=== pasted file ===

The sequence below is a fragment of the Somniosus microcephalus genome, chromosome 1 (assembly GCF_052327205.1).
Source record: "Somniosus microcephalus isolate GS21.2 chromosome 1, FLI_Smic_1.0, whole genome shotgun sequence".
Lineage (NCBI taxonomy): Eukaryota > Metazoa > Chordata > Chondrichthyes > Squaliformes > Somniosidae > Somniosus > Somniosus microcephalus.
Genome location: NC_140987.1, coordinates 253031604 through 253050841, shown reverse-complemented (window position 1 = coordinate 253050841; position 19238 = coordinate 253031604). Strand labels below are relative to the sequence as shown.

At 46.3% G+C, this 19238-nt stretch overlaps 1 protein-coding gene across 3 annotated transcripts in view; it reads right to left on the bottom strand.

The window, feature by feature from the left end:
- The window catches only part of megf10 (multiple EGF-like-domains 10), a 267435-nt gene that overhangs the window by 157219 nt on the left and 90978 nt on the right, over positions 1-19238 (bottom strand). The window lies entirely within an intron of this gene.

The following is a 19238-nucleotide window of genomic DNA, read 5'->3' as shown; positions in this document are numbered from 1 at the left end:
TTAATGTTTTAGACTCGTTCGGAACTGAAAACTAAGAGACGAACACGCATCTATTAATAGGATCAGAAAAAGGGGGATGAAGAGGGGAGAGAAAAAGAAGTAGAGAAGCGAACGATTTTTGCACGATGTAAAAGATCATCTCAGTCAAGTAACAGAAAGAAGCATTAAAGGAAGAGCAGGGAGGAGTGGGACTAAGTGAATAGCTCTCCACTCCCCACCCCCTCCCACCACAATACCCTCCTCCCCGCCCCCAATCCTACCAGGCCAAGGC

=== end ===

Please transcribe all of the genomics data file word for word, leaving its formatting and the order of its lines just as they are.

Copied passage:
The sequence below is a fragment of the Somniosus microcephalus genome, chromosome 1 (assembly GCF_052327205.1).
Source record: "Somniosus microcephalus isolate GS21.2 chromosome 1, FLI_Smic_1.0, whole genome shotgun sequence".
Lineage (NCBI taxonomy): Eukaryota > Metazoa > Chordata > Chondrichthyes > Squaliformes > Somniosidae > Somniosus > Somniosus microcephalus.
Genome location: NC_140987.1, coordinates 253031604 through 253050841, shown reverse-complemented (window position 1 = coordinate 253050841; position 19238 = coordinate 253031604). Strand labels below are relative to the sequence as shown.

At 46.3% G+C, this 19238-nt stretch overlaps 1 protein-coding gene across 3 annotated transcripts in view; it reads right to left on the bottom strand.

The window, feature by feature from the left end:
- The window catches only part of megf10 (multiple EGF-like-domains 10), a 267435-nt gene that overhangs the window by 157219 nt on the left and 90978 nt on the right, over positions 1-19238 (bottom strand). The window lies entirely within an intron of this gene.

The following is a 19238-nucleotide window of genomic DNA, read 5'->3' as shown; positions in this document are numbered from 1 at the left end:
TTAATGTTTTAGACTCGTTCGGAACTGAAAACTAAGAGACGAACACGCATCTATTAATAGGATCAGAAAAAGGGGGATGAAGAGGGGAGAGAAAAAGAAGTAGAGAAGCGAACGATTTTTGCACGATGTAAAAGATCATCTCAGTCAAGTAACAGAAAGAAGCATTAAAGGAAGAGCAGGGAGGAGTGGGACTAAGTGAATAGCTCTCCACTCCCCACCCCCTCCCACCACAATACCCTCCTCCCCGCCCCCAATCCTACCAGGCCAAGGC